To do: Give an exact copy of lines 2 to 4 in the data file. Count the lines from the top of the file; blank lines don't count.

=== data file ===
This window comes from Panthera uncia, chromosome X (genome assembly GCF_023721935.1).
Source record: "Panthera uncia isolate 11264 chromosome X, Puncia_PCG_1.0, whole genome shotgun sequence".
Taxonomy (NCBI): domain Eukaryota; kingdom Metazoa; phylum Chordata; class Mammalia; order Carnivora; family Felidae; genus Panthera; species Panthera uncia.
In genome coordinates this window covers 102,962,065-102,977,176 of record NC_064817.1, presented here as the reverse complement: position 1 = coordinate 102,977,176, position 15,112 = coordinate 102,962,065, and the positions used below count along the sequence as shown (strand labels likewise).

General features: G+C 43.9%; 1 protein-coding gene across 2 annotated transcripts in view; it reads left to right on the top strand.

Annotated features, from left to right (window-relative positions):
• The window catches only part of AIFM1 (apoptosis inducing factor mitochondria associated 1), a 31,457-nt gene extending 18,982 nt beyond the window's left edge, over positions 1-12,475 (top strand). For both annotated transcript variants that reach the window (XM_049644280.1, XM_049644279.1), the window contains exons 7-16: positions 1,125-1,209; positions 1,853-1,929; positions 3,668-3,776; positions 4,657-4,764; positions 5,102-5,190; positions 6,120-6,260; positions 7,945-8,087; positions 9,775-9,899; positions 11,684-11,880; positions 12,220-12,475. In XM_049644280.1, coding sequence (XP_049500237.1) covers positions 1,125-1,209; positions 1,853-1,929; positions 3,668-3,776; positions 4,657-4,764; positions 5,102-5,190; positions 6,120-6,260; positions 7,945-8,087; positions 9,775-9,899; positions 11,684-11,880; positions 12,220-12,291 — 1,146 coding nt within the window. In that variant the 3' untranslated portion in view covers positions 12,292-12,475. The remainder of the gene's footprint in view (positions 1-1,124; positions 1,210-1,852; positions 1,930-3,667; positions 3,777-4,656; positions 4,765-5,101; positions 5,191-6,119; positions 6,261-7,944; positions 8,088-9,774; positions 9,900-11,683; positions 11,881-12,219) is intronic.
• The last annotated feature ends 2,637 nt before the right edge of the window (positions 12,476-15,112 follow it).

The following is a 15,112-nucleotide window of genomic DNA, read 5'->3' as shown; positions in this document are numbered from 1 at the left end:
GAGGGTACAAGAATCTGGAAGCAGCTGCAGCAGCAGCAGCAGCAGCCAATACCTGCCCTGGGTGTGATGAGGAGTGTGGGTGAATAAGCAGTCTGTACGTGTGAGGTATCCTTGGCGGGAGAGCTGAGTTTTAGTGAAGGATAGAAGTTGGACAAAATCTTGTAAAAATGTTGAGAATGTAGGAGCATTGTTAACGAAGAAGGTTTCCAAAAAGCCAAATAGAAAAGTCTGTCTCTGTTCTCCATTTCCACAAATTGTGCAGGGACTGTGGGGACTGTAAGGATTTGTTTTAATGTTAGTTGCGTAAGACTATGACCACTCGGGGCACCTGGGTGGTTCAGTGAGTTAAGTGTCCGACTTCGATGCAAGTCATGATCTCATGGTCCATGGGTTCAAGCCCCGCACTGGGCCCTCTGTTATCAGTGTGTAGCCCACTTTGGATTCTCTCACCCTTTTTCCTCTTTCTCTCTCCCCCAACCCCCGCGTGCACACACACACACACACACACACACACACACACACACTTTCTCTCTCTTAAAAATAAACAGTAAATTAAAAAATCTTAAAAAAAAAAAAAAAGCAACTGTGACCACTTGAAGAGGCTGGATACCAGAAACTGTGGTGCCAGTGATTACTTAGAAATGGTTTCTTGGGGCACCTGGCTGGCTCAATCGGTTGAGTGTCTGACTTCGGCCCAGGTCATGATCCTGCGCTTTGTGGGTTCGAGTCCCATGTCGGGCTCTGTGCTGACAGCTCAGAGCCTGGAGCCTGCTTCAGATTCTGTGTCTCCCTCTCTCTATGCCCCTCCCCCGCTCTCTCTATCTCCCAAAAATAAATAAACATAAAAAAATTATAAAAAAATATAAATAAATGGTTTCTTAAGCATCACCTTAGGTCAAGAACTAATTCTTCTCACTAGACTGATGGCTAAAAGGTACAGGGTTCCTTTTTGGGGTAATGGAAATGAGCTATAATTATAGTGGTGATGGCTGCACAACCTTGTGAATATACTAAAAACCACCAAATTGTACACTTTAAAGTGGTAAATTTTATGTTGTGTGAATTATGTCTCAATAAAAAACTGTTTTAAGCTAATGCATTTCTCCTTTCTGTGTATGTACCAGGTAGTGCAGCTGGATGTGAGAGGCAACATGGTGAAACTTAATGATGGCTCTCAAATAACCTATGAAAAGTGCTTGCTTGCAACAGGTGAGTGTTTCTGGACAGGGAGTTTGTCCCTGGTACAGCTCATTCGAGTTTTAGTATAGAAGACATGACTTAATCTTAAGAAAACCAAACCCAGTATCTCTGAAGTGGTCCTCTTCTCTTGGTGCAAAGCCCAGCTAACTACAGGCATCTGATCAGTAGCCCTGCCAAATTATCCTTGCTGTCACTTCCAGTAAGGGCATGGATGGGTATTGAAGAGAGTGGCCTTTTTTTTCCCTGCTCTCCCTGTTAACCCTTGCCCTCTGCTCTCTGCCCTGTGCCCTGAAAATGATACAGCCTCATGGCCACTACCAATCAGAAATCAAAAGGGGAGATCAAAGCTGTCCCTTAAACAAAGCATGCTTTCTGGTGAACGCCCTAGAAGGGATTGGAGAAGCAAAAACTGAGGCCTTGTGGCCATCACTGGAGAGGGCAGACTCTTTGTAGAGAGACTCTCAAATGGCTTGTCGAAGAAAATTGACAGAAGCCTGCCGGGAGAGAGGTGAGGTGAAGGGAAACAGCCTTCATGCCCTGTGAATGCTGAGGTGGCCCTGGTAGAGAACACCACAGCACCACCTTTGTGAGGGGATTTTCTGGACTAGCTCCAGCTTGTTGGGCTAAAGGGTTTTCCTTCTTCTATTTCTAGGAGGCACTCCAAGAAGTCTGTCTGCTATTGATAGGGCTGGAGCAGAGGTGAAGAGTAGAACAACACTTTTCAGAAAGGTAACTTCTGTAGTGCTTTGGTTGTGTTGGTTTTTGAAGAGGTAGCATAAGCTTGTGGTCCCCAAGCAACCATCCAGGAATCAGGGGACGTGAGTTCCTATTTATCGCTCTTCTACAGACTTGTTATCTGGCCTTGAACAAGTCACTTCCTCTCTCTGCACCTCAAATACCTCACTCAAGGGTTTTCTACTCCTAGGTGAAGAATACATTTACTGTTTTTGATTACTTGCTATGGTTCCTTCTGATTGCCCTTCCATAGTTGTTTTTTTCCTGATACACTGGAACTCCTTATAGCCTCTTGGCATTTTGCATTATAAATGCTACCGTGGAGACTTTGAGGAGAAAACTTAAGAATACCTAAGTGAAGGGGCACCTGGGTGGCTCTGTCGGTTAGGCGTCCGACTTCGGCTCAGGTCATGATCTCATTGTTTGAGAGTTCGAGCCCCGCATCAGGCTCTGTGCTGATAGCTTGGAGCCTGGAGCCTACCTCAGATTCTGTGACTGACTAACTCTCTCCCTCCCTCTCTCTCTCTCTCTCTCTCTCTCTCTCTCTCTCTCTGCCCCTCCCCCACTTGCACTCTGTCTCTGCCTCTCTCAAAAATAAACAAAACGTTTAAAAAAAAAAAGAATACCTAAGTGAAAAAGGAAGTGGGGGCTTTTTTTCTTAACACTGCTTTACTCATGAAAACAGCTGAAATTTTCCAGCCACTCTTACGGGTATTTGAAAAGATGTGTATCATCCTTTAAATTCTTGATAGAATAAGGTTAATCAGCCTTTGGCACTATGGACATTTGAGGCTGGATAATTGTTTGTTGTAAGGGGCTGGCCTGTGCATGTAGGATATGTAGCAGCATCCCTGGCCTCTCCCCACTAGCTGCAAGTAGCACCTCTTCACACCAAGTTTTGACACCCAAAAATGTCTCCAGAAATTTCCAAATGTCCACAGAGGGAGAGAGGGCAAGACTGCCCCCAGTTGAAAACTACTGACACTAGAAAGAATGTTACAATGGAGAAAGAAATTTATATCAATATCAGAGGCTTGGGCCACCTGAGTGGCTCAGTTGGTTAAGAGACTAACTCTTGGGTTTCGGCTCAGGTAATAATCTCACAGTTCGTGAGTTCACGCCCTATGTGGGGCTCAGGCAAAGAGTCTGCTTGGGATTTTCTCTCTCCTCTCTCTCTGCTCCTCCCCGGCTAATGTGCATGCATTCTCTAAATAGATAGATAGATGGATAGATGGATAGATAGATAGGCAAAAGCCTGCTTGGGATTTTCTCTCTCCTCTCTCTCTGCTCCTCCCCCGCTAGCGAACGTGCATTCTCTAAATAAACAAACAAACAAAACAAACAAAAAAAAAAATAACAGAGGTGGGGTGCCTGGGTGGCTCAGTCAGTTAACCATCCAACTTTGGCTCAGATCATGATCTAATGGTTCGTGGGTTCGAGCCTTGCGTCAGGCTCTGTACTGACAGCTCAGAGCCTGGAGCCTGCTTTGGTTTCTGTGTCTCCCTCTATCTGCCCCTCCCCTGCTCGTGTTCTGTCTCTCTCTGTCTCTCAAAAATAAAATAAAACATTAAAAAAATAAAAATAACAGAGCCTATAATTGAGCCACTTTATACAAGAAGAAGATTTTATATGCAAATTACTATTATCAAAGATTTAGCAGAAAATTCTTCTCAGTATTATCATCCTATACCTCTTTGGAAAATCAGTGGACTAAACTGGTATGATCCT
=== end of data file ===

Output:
Source record: "Panthera uncia isolate 11264 chromosome X, Puncia_PCG_1.0, whole genome shotgun sequence".
Taxonomy (NCBI): domain Eukaryota; kingdom Metazoa; phylum Chordata; class Mammalia; order Carnivora; family Felidae; genus Panthera; species Panthera uncia.
In genome coordinates this window covers 102,962,065-102,977,176 of record NC_064817.1, presented here as the reverse complement: position 1 = coordinate 102,977,176, position 15,112 = coordinate 102,962,065, and the positions used below count along the sequence as shown (strand labels likewise).